Using Historic Type Patterns Printed on Heavy Paper
If you make period clothing, or costumes for Renaissance Faires, Civil War re-enactments, Edwardian, fantasy, or other specialty times, you will find that the patterns are oftimes printed on heavy paper - not tissue. This makes it very difficult to pin to the fabric easily, the paper tears due to the fact that it is so stiff, and once the pattern is cut, it is basically worthless.
Here is the best, and proper way to use those patterns: take tissue paper and trace out the size you want to use. Cut out the tissue and use that. If your tissue isn't large enough, use some paper tape (masking, painter's tape, etc.) to join 2 or more sheets together until you have a large enough area. You will find the tissue is easier to use, you can make alterations to the fit, and if you wish to make a different size - you haven't ruined the pattern! Also, if you later should no longer need the pattern for whatever reason, you can pass it on to someone else - unharmed. Tissue paper can be found in fairly large packets (or smaller ones) on eBay for very reasonable prices, and in a large variety of sizes. If you use a particular design often in the same size, try tracing it out on sew-in, light weight interfacing. This will last almost forever, and is even easier to handle than tissue. There is also pattern fabric (if indeed, fabric is the proper term) for drapers and designers if you can find it - it is elusive and somewhat expensive. It is made somewhat like tyvek and can NOT be ironed - don't even try. But it has dots or lines (very faint) for aligning and adjustments, and can be extremely helpful.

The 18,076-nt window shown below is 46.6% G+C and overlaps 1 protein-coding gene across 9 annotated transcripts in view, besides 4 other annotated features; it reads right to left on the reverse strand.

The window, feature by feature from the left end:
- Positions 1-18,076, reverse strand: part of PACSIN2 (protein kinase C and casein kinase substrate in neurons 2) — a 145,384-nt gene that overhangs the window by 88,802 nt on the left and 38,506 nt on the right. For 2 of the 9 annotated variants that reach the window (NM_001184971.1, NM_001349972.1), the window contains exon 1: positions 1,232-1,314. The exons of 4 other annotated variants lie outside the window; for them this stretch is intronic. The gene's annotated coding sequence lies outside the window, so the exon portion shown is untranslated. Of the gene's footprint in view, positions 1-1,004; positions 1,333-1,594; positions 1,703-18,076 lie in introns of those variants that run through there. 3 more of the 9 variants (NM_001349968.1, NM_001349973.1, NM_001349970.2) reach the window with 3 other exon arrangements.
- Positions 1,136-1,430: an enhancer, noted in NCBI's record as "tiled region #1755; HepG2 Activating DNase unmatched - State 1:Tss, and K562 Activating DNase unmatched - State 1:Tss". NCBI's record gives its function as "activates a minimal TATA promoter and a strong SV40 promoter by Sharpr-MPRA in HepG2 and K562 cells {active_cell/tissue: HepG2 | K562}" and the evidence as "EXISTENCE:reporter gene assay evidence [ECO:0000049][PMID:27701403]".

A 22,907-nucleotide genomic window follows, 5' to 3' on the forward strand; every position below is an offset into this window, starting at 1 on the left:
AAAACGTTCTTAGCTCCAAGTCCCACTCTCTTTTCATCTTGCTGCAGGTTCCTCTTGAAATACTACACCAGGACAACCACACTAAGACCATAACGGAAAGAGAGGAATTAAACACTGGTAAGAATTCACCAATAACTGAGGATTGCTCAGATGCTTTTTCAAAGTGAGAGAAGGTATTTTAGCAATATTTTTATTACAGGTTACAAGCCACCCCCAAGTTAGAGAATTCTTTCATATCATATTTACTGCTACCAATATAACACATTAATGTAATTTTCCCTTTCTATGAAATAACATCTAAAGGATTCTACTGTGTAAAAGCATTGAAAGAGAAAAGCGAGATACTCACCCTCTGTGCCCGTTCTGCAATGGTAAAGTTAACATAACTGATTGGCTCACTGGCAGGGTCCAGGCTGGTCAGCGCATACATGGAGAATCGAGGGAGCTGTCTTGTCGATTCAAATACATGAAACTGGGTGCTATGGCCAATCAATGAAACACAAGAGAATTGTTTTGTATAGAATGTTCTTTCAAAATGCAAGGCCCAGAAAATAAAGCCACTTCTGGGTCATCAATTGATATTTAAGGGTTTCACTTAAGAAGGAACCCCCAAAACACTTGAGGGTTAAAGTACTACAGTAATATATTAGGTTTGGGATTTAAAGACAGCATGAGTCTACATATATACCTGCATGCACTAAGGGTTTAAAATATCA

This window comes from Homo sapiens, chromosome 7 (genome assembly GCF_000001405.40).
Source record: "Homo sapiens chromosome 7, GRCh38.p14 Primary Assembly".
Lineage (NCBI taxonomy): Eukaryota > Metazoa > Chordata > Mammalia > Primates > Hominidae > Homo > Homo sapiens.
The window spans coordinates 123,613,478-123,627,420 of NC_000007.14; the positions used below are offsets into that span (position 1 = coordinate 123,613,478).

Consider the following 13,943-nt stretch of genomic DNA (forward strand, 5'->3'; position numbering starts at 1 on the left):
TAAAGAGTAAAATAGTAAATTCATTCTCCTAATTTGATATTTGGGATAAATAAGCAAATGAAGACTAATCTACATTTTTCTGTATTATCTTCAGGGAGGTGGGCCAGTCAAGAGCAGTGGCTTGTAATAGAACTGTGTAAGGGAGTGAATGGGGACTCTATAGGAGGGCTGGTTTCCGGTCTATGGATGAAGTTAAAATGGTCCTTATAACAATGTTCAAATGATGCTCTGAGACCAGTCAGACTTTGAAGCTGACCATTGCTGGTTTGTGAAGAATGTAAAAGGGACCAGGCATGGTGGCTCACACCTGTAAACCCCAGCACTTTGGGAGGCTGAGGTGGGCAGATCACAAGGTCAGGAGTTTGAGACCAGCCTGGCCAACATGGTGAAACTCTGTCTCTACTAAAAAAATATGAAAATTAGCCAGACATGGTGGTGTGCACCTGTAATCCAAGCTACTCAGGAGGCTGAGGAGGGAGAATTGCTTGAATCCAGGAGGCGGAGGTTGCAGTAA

Update: Pattern Fabric/Paper I have discovered that JoAnn's Fabrics now carries pattern fabric/paper (100% polyester) for people who design, alter, or copy patterns. It is 45" wide, washable and can be ironed (cool iron), and costs about $1.99/yard. It has no lines, dots or grid on it and is much easier to use than the older fabric I have been using. At least this fabric can be ironed! Which means you can use Stitch Witchery (or the equivalent fabric bonding web) to join 2 pieces together for wider pattern pieces.
I hope this is helpful. I had to ruin a couple of these patterns before I caught on. Hopefully, I'll save you that trouble and expense.